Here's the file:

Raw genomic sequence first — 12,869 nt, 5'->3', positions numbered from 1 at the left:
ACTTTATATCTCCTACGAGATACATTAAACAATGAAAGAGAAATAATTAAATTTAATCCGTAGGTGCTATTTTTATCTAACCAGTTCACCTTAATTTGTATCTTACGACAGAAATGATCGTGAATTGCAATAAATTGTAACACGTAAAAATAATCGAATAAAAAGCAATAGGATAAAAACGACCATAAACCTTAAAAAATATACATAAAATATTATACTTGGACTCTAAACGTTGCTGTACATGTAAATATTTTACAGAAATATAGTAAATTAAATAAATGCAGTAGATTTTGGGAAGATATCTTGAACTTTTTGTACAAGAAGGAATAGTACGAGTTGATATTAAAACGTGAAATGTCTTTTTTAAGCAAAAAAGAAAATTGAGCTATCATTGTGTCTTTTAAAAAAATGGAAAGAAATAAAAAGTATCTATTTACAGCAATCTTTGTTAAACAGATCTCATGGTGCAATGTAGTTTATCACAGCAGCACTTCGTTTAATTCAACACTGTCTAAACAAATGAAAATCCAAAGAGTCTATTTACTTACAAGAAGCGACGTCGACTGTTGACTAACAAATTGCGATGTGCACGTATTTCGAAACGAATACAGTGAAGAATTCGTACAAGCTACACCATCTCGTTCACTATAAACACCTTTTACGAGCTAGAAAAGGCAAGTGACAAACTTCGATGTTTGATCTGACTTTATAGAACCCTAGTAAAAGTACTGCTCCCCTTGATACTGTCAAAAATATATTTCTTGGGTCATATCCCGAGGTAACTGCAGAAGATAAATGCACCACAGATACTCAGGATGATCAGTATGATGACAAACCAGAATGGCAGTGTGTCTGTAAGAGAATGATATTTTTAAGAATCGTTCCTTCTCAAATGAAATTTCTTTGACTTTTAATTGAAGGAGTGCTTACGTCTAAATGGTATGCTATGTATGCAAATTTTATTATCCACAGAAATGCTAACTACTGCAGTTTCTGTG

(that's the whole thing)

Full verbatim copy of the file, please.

Raw genomic sequence first — 12,869 nt, 5'->3', positions numbered from 1 at the left:
ACTTTATATCTCCTACGAGATACATTAAACAATGAAAGAGAAATAATTAAATTTAATCCGTAGGTGCTATTTTTATCTAACCAGTTCACCTTAATTTGTATCTTACGACAGAAATGATCGTGAATTGCAATAAATTGTAACACGTAAAAATAATCGAATAAAAAGCAATAGGATAAAAACGACCATAAACCTTAAAAAATATACATAAAATATTATACTTGGACTCTAAACGTTGCTGTACATGTAAATATTTTACAGAAATATAGTAAATTAAATAAATGCAGTAGATTTTGGGAAGATATCTTGAACTTTTTGTACAAGAAGGAATAGTACGAGTTGATATTAAAACGTGAAATGTCTTTTTTAAGCAAAAAAGAAAATTGAGCTATCATTGTGTCTTTTAAAAAAATGGAAAGAAATAAAAAGTATCTATTTACAGCAATCTTTGTTAAACAGATCTCATGGTGCAATGTAGTTTATCACAGCAGCACTTCGTTTAATTCAACACTGTCTAAACAAATGAAAATCCAAAGAGTCTATTTACTTACAAGAAGCGACGTCGACTGTTGACTAACAAATTGCGATGTGCACGTATTTCGAAACGAATACAGTGAAGAATTCGTACAAGCTACACCATCTCGTTCACTATAAACACCTTTTACGAGCTAGAAAAGGCAAGTGACAAACTTCGATGTTTGATCTGACTTTATAGAACCCTAGTAAAAGTACTGCTCCCCTTGATACTGTCAAAAATATATTTCTTGGGTCATATCCCGAGGTAACTGCAGAAGATAAATGCACCACAGATACTCAGGATGATCAGTATGATGACAAACCAGAATGGCAGTGTGTCTGTAAGAGAATGATATTTTTAAGAATCGTTCCTTCTCAAATGAAATTTCTTTGACTTTTAATTGAAGGAGTGCTTACGTCTAAATGGTATGCTATGTATGCAAATTTTATTATCCACAGAAATGCTAACTACTGCAGTTTCTGTG